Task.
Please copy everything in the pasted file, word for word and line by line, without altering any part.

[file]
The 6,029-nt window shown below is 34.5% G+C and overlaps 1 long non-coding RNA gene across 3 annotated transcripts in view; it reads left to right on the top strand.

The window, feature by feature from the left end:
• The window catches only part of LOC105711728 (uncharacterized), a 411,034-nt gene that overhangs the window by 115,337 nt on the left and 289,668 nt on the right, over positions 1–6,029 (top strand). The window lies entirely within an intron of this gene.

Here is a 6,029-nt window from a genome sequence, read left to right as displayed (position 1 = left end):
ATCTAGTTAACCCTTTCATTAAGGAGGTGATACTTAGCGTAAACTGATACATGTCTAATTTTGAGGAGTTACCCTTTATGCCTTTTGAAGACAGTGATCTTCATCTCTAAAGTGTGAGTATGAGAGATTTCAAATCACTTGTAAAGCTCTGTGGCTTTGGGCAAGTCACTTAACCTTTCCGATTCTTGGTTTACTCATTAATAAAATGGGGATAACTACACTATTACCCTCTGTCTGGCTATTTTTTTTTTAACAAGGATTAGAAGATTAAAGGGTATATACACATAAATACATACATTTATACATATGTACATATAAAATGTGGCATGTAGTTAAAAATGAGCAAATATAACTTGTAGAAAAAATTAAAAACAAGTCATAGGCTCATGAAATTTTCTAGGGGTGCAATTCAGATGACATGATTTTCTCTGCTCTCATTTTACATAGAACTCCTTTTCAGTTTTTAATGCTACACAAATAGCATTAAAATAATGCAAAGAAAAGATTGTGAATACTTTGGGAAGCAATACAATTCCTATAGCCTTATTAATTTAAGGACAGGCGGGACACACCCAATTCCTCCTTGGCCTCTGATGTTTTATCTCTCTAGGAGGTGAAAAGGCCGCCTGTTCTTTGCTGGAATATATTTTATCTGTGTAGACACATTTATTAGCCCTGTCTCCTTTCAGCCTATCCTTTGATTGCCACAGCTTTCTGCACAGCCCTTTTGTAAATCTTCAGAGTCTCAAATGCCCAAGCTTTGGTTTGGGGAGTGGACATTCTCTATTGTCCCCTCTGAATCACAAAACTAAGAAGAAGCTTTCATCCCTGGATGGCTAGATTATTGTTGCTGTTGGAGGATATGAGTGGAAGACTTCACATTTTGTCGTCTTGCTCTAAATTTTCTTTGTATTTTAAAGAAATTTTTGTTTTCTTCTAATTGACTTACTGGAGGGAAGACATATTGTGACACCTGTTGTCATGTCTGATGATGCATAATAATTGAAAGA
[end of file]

The 6,029-nt window shown below is 34.5% G+C and overlaps 1 long non-coding RNA gene across 3 annotated transcripts in view; it reads left to right on the top strand.

The window, feature by feature from the left end:
• The window catches only part of LOC105711728 (uncharacterized), a 411,034-nt gene that overhangs the window by 115,337 nt on the left and 289,668 nt on the right, over positions 1–6,029 (top strand). The window lies entirely within an intron of this gene.

Here is a 6,029-nt window from a genome sequence, read left to right as displayed (position 1 = left end):
ATCTAGTTAACCCTTTCATTAAGGAGGTGATACTTAGCGTAAACTGATACATGTCTAATTTTGAGGAGTTACCCTTTATGCCTTTTGAAGACAGTGATCTTCATCTCTAAAGTGTGAGTATGAGAGATTTCAAATCACTTGTAAAGCTCTGTGGCTTTGGGCAAGTCACTTAACCTTTCCGATTCTTGGTTTACTCATTAATAAAATGGGGATAACTACACTATTACCCTCTGTCTGGCTATTTTTTTTTTAACAAGGATTAGAAGATTAAAGGGTATATACACATAAATACATACATTTATACATATGTACATATAAAATGTGGCATGTAGTTAAAAATGAGCAAATATAACTTGTAGAAAAAATTAAAAACAAGTCATAGGCTCATGAAATTTTCTAGGGGTGCAATTCAGATGACATGATTTTCTCTGCTCTCATTTTACATAGAACTCCTTTTCAGTTTTTAATGCTACACAAATAGCATTAAAATAATGCAAAGAAAAGATTGTGAATACTTTGGGAAGCAATACAATTCCTATAGCCTTATTAATTTAAGGACAGGCGGGACACACCCAATTCCTCCTTGGCCTCTGATGTTTTATCTCTCTAGGAGGTGAAAAGGCCGCCTGTTCTTTGCTGGAATATATTTTATCTGTGTAGACACATTTATTAGCCCTGTCTCCTTTCAGCCTATCCTTTGATTGCCACAGCTTTCTGCACAGCCCTTTTGTAAATCTTCAGAGTCTCAAATGCCCAAGCTTTGGTTTGGGGAGTGGACATTCTCTATTGTCCCCTCTGAATCACAAAACTAAGAAGAAGCTTTCATCCCTGGATGGCTAGATTATTGTTGCTGTTGGAGGATATGAGTGGAAGACTTCACATTTTGTCGTCTTGCTCTAAATTTTCTTTGTATTTTAAAGAAATTTTTGTTTTCTTCTAATTGACTTACTGGAGGGAAGACATATTGTGACACCTGTTGTCATGTCTGATGATGCATAATAATTGAAAGA